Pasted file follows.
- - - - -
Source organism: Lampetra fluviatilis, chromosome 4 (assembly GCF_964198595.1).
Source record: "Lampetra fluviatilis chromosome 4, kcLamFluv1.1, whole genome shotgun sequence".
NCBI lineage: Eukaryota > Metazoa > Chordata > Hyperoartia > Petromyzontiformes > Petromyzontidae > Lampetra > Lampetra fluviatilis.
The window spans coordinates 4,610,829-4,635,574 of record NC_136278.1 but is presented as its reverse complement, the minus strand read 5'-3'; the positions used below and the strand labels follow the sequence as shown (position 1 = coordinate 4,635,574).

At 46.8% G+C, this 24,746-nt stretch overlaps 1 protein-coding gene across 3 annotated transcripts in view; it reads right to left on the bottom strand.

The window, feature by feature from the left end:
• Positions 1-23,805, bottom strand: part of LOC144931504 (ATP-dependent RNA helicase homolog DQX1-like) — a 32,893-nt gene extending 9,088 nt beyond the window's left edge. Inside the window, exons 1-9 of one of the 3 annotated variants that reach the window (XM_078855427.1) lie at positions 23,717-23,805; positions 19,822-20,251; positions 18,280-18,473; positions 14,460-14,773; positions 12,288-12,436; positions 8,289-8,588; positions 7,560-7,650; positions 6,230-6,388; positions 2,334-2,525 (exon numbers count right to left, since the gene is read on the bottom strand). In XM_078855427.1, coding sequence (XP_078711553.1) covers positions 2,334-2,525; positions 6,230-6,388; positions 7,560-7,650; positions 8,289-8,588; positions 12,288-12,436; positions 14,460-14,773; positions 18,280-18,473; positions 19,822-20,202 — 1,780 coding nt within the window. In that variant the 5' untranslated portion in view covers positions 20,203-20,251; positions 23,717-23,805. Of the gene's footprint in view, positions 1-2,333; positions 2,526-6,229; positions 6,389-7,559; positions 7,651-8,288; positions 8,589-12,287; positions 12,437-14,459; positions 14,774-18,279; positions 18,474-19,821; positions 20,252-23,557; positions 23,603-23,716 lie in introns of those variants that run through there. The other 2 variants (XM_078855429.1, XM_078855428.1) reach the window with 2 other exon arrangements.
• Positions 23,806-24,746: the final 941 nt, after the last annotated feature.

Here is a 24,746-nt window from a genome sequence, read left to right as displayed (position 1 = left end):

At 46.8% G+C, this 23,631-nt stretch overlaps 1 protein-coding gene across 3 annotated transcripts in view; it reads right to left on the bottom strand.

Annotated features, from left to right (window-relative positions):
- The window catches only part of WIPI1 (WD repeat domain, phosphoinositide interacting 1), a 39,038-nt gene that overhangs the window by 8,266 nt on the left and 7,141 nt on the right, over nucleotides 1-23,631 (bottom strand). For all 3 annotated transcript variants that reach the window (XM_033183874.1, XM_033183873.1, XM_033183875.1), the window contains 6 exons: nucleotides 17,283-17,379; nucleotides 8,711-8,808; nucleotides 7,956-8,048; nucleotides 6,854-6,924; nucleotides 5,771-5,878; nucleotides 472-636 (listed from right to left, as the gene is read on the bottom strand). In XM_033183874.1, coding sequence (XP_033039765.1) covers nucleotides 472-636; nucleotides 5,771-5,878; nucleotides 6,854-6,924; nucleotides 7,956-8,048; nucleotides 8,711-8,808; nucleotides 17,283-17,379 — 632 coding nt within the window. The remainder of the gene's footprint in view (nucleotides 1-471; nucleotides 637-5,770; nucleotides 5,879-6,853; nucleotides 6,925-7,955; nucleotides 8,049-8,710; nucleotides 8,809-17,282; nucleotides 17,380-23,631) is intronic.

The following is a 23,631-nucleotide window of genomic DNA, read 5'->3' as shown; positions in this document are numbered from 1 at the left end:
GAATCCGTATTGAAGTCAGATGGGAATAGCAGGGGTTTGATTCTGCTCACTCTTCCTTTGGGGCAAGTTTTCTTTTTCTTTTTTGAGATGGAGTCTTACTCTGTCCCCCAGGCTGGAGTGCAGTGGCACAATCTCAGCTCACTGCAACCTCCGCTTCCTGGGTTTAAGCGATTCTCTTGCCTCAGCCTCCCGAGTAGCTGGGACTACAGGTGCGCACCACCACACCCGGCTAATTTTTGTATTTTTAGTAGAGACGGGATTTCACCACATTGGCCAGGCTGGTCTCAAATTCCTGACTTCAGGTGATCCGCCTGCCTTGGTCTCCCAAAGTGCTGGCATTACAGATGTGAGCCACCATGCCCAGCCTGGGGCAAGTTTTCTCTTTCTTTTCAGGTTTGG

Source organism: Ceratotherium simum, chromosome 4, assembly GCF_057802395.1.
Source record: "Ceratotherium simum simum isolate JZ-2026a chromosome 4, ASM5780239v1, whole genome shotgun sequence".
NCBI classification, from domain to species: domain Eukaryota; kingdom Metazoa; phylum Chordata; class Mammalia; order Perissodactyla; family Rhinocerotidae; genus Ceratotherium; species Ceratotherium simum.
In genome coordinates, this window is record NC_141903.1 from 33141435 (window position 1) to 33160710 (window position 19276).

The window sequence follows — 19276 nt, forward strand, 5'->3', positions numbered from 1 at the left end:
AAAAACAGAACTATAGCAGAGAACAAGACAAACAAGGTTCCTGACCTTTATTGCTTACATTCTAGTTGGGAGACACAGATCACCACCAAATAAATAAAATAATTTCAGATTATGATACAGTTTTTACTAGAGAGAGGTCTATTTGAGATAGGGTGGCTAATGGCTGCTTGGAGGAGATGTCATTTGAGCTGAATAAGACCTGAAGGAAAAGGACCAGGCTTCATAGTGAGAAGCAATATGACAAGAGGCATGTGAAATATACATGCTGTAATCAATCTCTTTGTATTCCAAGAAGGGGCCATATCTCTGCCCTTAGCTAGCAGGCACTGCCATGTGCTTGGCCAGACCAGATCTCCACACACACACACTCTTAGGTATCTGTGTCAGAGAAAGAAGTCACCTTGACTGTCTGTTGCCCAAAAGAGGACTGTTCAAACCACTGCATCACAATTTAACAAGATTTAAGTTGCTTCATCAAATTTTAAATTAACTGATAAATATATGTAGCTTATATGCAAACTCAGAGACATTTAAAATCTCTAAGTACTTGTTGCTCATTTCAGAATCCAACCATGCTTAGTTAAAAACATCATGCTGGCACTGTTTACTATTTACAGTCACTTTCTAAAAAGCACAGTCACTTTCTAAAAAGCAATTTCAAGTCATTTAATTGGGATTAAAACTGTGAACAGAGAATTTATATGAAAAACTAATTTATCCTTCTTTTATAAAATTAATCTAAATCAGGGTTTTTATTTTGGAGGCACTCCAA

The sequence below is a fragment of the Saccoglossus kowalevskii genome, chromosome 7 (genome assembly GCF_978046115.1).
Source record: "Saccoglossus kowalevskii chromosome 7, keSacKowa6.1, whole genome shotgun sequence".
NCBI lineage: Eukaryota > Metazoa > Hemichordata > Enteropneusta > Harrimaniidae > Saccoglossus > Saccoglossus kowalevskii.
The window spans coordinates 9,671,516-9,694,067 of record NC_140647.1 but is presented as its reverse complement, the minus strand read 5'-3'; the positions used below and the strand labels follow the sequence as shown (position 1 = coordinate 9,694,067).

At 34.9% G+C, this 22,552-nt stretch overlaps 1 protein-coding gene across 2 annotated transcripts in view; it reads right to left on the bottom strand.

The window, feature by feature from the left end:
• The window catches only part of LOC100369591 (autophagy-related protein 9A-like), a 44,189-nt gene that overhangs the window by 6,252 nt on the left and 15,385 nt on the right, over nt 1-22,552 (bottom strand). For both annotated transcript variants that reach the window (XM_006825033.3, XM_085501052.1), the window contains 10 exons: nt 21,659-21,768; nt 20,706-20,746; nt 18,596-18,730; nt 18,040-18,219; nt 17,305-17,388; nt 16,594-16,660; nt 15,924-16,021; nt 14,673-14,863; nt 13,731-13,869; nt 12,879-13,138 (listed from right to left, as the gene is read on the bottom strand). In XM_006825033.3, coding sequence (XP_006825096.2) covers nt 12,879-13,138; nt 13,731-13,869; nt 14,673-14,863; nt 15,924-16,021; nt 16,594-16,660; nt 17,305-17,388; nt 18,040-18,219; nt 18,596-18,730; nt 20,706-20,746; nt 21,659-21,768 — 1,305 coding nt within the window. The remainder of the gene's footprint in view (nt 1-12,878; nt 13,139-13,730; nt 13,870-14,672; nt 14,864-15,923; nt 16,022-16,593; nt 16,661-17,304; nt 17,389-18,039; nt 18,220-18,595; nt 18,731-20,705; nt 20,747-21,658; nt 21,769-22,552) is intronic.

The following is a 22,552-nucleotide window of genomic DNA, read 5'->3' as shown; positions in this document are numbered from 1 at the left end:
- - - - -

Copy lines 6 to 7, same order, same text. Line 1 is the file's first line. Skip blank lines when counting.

The window, feature by feature from the left end:
• Positions 1-23,805, bottom strand: part of LOC144931504 (ATP-dependent RNA helicase homolog DQX1-like) — a 32,893-nt gene extending 9,088 nt beyond the window's left edge. Inside the window, exons 1-9 of one of the 3 annotated variants that reach the window (XM_078855427.1) lie at positions 23,717-23,805; positions 19,822-20,251; positions 18,280-18,473; positions 14,460-14,773; positions 12,288-12,436; positions 8,289-8,588; positions 7,560-7,650; positions 6,230-6,388; positions 2,334-2,525 (exon numbers count right to left, since the gene is read on the bottom strand). In XM_078855427.1, coding sequence (XP_078711553.1) covers positions 2,334-2,525; positions 6,230-6,388; positions 7,560-7,650; positions 8,289-8,588; positions 12,288-12,436; positions 14,460-14,773; positions 18,280-18,473; positions 19,822-20,202 — 1,780 coding nt within the window. In that variant the 5' untranslated portion in view covers positions 20,203-20,251; positions 23,717-23,805. Of the gene's footprint in view, positions 1-2,333; positions 2,526-6,229; positions 6,389-7,559; positions 7,651-8,288; positions 8,589-12,287; positions 12,437-14,459; positions 14,774-18,279; positions 18,474-19,821; positions 20,252-23,557; positions 23,603-23,716 lie in introns of those variants that run through there. The other 2 variants (XM_078855429.1, XM_078855428.1) reach the window with 2 other exon arrangements.